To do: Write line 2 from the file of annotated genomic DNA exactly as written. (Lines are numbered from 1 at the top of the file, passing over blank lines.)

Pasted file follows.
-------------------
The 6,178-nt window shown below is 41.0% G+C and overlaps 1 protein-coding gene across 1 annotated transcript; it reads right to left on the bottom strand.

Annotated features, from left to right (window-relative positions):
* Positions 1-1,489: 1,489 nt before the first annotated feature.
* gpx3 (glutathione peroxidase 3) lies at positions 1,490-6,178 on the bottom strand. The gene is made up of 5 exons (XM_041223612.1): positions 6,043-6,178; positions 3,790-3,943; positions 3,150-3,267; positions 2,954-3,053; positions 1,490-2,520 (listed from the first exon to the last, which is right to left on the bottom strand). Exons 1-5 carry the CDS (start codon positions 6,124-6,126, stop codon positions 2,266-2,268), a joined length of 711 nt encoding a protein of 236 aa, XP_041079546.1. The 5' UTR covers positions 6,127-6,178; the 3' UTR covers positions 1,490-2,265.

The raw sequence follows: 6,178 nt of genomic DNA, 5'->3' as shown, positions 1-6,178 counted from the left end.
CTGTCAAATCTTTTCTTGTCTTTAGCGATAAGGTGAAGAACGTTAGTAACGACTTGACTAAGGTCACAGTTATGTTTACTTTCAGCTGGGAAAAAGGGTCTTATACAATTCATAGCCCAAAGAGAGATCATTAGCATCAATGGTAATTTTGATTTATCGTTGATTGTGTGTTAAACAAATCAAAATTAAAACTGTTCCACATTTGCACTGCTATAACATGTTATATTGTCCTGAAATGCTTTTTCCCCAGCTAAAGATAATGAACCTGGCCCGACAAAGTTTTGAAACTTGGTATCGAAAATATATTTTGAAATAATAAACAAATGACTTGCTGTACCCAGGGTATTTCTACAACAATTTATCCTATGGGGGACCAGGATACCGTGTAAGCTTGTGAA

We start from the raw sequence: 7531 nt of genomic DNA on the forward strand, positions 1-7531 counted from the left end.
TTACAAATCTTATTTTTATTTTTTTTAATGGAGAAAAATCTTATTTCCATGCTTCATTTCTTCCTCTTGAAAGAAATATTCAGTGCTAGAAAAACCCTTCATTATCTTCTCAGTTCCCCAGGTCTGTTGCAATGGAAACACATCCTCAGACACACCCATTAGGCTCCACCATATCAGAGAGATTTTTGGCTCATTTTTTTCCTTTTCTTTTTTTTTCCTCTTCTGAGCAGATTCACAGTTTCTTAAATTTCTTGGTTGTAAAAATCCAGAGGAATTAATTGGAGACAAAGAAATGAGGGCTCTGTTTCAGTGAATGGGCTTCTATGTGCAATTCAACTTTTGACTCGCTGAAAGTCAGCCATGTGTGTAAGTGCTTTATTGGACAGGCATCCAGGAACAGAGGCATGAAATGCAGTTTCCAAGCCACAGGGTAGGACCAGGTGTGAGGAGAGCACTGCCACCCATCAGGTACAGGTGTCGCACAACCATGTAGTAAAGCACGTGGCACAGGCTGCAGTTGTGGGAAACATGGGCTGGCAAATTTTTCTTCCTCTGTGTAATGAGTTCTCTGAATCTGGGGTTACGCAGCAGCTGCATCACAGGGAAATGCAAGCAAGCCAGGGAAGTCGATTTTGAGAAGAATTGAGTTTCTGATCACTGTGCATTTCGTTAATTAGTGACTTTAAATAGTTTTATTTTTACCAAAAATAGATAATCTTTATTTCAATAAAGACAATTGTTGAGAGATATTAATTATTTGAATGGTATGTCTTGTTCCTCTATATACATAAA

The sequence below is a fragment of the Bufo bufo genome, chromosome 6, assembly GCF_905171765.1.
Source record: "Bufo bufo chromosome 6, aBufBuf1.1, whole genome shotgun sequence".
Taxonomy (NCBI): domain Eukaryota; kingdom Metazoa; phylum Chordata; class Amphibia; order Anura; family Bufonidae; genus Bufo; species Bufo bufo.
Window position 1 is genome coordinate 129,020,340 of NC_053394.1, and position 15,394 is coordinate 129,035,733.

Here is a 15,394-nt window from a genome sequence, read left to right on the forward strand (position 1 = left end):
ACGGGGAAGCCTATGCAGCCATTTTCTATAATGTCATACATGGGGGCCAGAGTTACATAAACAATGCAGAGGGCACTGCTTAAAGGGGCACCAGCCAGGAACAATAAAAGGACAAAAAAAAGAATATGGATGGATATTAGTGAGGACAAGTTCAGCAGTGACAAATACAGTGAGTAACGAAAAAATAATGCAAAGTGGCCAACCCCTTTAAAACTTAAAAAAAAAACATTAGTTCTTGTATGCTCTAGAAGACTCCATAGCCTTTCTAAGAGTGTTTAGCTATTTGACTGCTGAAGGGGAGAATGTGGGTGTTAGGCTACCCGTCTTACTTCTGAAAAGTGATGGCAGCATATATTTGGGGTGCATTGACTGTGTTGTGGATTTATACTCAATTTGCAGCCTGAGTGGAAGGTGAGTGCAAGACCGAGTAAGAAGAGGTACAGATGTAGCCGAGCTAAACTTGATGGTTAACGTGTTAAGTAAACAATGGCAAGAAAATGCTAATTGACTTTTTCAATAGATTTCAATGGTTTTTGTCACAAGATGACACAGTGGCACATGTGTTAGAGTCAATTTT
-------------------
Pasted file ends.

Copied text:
Annotated features, from left to right (window-relative positions):